Now, in order to render this knowledge useful to us, in discovering the nature of things, and in regulating our conduct, a further process of the mind is necessary, which deserves to be carefully attended to, and may be thus illustrated. I have observed a stone fall to the ground when nothing intervened to impede its motion. This single fact produces little or no effect on the mind beyond a bare remembrance. At another time, I observe the fall of a tile, at another, of an apple; and so of almost every kind of body in the like situation. Thus, my senses first, and then my memory, furnish me with numerous examples, which, though different in every other particular, are similar in this, that they present a body moving downwards till ob-, structed either by the ground, or by some intervenient object. Hence my first notion of gravitation. For, with regard to the similar circumstances of different facts, as by the repetition such circumstances are more deeply imprinted, the mind acquires a habit of retaining them, omitting those circumstances peculiar to each, wherein their differences consist. Hence, if objects of any kind in a particular manner circumstanced, are remembered to have been usually, and still more, if uniformly succeeded by certain particular consequences, the idea of the former, in the supposed circumstance introduced into the mind, immediately associates the idea of the latter; and if the object itself, so circumstanced, be presented to the senses, the mind instantly anticipates the appearance of the customary consequence. This holds also inversely. The retention and association above explained, are called Experience. The anticipation is in effect no other than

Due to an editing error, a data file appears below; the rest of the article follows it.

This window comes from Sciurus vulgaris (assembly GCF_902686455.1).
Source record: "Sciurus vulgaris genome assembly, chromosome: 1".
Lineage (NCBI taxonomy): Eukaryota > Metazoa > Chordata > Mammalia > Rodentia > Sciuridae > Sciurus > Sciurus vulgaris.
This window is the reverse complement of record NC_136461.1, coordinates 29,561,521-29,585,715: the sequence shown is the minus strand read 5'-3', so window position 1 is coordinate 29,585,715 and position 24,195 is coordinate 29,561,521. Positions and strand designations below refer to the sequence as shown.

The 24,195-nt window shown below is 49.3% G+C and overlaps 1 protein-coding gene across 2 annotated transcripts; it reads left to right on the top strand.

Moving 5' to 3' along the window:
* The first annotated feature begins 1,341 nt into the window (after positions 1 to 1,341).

Part II. The nature and origin of experience.
a particular conclusion from that experience. Here we may remark, by the way, that though memory gives birth to experience, which results from the comparison of facts remembered, the experience or habitual association remains, when the individual facts on which it is founded are all forgotten. I know from an experience, which excludes all doubt, the power of fire in melting silver, and yet may not be able at present to recollect a particular instance in which I have seen this effect produced, or even in which I have had the fact attested by a credible witness.